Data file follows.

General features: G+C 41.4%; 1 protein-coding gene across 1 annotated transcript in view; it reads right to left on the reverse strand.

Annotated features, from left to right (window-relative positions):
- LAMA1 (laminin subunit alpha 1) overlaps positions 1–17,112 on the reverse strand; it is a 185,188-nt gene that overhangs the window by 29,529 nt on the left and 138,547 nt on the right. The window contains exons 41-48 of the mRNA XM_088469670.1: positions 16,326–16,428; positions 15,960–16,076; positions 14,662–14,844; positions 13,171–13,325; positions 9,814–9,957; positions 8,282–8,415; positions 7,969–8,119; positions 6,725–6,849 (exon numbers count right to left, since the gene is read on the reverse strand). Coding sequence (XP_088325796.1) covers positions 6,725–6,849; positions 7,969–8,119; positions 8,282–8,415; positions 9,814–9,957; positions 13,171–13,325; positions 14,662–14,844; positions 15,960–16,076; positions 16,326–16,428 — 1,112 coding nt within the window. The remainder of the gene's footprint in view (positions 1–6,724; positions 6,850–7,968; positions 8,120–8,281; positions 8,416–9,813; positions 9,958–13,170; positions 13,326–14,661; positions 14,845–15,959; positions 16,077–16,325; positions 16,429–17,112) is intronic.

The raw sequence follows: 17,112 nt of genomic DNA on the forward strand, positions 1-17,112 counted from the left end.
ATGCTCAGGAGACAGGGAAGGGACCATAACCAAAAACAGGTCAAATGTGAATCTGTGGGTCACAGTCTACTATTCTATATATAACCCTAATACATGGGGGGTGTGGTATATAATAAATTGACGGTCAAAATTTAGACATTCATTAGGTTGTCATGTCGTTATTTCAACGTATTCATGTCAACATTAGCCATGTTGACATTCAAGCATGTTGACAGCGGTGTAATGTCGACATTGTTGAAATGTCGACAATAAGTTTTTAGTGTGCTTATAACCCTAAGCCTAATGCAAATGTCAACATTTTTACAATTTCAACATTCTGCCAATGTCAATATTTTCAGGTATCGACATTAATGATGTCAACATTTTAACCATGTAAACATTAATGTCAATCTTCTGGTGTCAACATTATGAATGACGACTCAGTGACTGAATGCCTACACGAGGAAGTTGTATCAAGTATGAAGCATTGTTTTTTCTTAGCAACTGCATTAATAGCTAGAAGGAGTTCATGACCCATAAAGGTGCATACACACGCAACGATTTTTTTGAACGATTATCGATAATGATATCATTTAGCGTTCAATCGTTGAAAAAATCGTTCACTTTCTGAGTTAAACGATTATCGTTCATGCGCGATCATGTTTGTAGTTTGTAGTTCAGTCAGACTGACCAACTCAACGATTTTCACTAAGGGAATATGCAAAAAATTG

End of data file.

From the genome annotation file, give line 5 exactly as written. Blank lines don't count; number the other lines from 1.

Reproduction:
ATGCTCAGGAGACAGGGAAGGGACCATAACCAAAAACAGGTCAAATGTGAATCTGTGGGTCACAGTCTACTATTCTATATATAACCCTAATACATGGGGGGTGTGGTATATAATAAATTGACGGTCAAAATTTAGACATTCATTAGGTTGTCATGTCGTTATTTCAACGTATTCATGTCAACATTAGCCATGTTGACATTCAAGCATGTTGACAGCGGTGTAATGTCGACATTGTTGAAATGTCGACAATAAGTTTTTAGTGTGCTTATAACCCTAAGCCTAATGCAAATGTCAACATTTTTACAATTTCAACATTCTGCCAATGTCAATATTTTCAGGTATCGACATTAATGATGTCAACATTTTAACCATGTAAACATTAATGTCAATCTTCTGGTGTCAACATTATGAATGACGACTCAGTGACTGAATGCCTACACGAGGAAGTTGTATCAAGTATGAAGCATTGTTTTTTCTTAGCAACTGCATTAATAGCTAGAAGGAGTTCATGACCCATAAAGGTGCATACACACGCAACGATTTTTTTGAACGATTATCGATAATGATATCATTTAGCGTTCAATCGTTGAAAAAATCGTTCACTTTCTGAGTTAAACGATTATCGTTCATGCGCGATCATGTTTGTAGTTTGTAGTTCAGTCAGACTGACCAACTCAACGATTTTCACTAAGGGAATATGCAAAAAATTG